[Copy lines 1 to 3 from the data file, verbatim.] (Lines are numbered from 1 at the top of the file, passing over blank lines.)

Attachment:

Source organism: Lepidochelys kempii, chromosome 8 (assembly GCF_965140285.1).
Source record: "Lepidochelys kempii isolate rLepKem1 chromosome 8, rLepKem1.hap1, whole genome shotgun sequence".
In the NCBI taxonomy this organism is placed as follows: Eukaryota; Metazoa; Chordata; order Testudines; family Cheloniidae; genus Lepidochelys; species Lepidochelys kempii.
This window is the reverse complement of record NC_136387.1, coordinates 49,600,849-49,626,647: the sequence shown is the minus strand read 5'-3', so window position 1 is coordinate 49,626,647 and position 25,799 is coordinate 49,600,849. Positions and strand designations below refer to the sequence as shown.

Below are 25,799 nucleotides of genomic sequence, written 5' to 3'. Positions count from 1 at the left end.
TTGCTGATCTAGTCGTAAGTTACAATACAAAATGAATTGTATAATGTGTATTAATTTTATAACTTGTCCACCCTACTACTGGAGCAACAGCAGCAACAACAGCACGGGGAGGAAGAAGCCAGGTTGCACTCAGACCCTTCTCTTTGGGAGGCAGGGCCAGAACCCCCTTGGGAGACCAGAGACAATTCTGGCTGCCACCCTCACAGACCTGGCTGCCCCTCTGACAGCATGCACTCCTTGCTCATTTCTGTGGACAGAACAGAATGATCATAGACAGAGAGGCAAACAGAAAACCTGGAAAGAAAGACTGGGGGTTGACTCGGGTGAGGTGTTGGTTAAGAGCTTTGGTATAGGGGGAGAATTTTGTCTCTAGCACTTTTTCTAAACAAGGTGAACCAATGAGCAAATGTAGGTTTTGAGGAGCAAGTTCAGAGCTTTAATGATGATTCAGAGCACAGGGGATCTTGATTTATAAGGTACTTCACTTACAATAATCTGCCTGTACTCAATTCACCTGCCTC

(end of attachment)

Source organism: Lepidochelys kempii, chromosome 8 (assembly GCF_965140285.1).
Source record: "Lepidochelys kempii isolate rLepKem1 chromosome 8, rLepKem1.hap1, whole genome shotgun sequence".
In the NCBI taxonomy this organism is placed as follows: Eukaryota; Metazoa; Chordata; order Testudines; family Cheloniidae; genus Lepidochelys; species Lepidochelys kempii.